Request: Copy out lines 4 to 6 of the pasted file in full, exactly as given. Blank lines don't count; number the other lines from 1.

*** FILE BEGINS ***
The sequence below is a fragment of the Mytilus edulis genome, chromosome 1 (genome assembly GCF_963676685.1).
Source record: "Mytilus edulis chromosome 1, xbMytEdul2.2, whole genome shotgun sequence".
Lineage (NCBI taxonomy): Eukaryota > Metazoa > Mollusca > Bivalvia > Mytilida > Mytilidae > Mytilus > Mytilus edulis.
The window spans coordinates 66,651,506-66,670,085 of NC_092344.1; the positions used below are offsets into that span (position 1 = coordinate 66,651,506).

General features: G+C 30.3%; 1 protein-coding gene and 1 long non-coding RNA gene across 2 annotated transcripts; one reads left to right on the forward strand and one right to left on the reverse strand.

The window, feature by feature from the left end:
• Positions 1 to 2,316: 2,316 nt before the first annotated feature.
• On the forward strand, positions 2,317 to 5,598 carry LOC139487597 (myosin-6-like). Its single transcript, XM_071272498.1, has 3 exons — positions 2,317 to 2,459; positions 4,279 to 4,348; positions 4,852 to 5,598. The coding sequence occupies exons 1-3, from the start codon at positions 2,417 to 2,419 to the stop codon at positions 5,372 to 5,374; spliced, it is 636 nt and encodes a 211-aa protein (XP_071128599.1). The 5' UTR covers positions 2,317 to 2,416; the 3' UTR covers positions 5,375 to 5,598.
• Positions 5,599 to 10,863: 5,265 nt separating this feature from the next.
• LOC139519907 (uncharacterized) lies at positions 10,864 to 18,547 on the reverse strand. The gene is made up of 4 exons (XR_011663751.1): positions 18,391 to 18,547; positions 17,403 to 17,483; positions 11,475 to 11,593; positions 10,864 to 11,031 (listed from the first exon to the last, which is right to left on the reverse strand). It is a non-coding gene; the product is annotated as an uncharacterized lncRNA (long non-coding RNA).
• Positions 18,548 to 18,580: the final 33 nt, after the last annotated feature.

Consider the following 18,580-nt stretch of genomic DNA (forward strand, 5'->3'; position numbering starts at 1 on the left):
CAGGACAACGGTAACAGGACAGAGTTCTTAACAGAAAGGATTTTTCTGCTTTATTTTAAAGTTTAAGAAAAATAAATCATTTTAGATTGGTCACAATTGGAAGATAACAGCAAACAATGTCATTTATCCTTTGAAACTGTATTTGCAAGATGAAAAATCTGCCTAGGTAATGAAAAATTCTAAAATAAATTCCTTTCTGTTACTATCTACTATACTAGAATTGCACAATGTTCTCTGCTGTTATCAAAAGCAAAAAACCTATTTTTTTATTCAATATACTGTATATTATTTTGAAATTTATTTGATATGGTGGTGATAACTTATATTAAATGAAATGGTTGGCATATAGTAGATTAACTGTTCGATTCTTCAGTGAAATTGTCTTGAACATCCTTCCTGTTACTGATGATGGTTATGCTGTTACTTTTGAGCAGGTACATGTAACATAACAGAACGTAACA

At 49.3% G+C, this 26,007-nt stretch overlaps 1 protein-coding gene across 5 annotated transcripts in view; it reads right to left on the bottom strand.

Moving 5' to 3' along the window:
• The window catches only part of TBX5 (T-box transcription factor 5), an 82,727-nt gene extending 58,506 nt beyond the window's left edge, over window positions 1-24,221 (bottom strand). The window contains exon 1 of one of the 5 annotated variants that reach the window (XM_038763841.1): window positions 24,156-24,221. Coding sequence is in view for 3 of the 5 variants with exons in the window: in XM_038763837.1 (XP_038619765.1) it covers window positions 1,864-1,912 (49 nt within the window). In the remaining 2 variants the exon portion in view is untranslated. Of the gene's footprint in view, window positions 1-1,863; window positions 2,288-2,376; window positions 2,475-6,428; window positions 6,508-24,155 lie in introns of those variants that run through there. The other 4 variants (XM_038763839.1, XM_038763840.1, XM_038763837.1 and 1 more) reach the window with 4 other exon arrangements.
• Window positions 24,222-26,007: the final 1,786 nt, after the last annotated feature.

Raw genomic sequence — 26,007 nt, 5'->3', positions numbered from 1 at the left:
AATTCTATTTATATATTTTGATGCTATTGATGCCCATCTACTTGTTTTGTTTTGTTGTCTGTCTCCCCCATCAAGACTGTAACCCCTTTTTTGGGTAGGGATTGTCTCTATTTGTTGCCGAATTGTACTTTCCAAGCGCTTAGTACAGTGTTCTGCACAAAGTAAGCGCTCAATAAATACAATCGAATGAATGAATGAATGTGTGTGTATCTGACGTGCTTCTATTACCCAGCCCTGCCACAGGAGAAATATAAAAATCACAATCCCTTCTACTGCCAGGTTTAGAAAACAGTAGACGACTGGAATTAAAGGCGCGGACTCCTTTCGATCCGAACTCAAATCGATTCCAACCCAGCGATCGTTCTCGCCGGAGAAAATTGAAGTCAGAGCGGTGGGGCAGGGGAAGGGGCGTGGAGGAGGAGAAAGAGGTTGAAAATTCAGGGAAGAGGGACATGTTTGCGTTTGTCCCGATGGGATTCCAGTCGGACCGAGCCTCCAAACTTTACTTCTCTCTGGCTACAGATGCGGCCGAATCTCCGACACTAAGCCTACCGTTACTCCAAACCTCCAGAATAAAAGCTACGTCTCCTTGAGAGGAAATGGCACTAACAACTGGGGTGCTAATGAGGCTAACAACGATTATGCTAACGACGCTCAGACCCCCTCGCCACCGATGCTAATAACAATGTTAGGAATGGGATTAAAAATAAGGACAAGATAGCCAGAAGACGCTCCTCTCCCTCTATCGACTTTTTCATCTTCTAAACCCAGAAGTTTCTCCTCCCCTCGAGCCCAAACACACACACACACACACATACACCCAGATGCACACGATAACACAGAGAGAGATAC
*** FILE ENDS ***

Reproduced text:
The window spans coordinates 66,651,506-66,670,085 of NC_092344.1; the positions used below are offsets into that span (position 1 = coordinate 66,651,506).

General features: G+C 30.3%; 1 protein-coding gene and 1 long non-coding RNA gene across 2 annotated transcripts; one reads left to right on the forward strand and one right to left on the reverse strand.

The window, feature by feature from the left end: